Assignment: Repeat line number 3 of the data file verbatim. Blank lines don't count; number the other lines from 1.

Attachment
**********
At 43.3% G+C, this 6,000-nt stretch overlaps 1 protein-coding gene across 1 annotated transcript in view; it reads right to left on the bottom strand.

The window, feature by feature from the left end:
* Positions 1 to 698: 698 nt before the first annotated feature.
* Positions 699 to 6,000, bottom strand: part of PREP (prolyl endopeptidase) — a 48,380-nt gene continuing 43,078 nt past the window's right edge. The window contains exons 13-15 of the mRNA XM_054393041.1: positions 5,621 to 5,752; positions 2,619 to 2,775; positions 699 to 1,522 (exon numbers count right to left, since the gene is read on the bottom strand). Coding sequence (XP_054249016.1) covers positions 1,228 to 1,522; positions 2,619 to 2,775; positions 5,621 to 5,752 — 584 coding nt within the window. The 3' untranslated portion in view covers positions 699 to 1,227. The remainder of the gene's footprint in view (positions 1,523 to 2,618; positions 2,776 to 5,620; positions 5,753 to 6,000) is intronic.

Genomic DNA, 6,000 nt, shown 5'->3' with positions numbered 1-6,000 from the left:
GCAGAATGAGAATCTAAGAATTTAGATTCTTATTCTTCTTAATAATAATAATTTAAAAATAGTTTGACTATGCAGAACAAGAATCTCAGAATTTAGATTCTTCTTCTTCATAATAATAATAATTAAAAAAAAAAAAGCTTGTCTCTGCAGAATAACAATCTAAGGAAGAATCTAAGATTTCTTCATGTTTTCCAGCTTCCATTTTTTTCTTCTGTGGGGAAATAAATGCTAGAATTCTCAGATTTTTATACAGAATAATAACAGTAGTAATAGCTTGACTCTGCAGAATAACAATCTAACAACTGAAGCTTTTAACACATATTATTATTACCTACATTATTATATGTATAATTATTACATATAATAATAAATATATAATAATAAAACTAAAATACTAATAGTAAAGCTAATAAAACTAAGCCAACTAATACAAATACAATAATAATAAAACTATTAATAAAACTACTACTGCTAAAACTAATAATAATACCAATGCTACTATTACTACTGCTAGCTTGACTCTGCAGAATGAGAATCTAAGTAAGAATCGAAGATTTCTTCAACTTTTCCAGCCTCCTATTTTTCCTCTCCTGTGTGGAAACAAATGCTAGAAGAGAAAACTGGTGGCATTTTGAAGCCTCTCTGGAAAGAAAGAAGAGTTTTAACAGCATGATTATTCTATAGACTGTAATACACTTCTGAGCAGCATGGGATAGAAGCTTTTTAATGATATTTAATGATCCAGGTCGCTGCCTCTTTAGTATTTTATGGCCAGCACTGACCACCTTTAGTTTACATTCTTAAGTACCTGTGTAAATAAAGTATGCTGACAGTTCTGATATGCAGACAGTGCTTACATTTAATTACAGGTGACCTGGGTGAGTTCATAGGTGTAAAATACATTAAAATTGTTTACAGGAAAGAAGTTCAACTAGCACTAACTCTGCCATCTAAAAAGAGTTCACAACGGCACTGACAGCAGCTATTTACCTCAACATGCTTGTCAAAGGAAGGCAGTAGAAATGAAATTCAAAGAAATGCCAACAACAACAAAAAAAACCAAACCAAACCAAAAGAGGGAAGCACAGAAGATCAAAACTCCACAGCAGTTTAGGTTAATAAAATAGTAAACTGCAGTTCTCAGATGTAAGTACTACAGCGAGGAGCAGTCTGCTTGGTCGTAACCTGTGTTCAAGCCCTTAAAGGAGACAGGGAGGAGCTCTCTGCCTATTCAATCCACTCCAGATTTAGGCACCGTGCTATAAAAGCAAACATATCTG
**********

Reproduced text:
* Positions 1 to 698: 698 nt before the first annotated feature.